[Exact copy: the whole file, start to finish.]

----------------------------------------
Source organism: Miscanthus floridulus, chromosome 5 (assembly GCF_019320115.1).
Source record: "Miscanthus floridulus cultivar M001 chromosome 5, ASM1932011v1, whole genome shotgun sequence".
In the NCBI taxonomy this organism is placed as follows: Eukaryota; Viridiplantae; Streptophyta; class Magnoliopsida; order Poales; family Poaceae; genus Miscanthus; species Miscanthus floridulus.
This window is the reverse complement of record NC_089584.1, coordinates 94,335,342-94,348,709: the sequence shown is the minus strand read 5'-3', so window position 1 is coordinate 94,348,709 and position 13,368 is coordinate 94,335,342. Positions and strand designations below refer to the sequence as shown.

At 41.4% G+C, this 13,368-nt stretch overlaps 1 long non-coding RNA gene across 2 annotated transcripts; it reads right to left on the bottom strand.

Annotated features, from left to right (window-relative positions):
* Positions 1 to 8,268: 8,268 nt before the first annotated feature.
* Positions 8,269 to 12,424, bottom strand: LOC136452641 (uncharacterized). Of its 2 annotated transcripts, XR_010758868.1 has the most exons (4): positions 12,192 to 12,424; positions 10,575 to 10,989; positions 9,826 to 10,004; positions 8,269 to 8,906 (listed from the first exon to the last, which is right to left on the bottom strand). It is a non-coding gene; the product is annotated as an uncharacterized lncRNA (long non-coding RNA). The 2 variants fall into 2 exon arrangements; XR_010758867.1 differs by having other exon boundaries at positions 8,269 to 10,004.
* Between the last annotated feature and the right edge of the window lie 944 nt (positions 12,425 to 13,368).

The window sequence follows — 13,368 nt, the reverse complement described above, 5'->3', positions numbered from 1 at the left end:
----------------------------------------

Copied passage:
Source organism: Miscanthus floridulus, chromosome 5 (assembly GCF_019320115.1).
Source record: "Miscanthus floridulus cultivar M001 chromosome 5, ASM1932011v1, whole genome shotgun sequence".
In the NCBI taxonomy this organism is placed as follows: Eukaryota; Viridiplantae; Streptophyta; class Magnoliopsida; order Poales; family Poaceae; genus Miscanthus; species Miscanthus floridulus.
This window is the reverse complement of record NC_089584.1, coordinates 94,335,342-94,348,709: the sequence shown is the minus strand read 5'-3', so window position 1 is coordinate 94,348,709 and position 13,368 is coordinate 94,335,342. Positions and strand designations below refer to the sequence as shown.

At 41.4% G+C, this 13,368-nt stretch overlaps 1 long non-coding RNA gene across 2 annotated transcripts; it reads right to left on the bottom strand.

Annotated features, from left to right (window-relative positions):
* Positions 1 to 8,268: 8,268 nt before the first annotated feature.
* Positions 8,269 to 12,424, bottom strand: LOC136452641 (uncharacterized). Of its 2 annotated transcripts, XR_010758868.1 has the most exons (4): positions 12,192 to 12,424; positions 10,575 to 10,989; positions 9,826 to 10,004; positions 8,269 to 8,906 (listed from the first exon to the last, which is right to left on the bottom strand). It is a non-coding gene; the product is annotated as an uncharacterized lncRNA (long non-coding RNA). The 2 variants fall into 2 exon arrangements; XR_010758867.1 differs by having other exon boundaries at positions 8,269 to 10,004.
* Between the last annotated feature and the right edge of the window lie 944 nt (positions 12,425 to 13,368).

The window sequence follows — 13,368 nt, the reverse complement described above, 5'->3', positions numbered from 1 at the left end: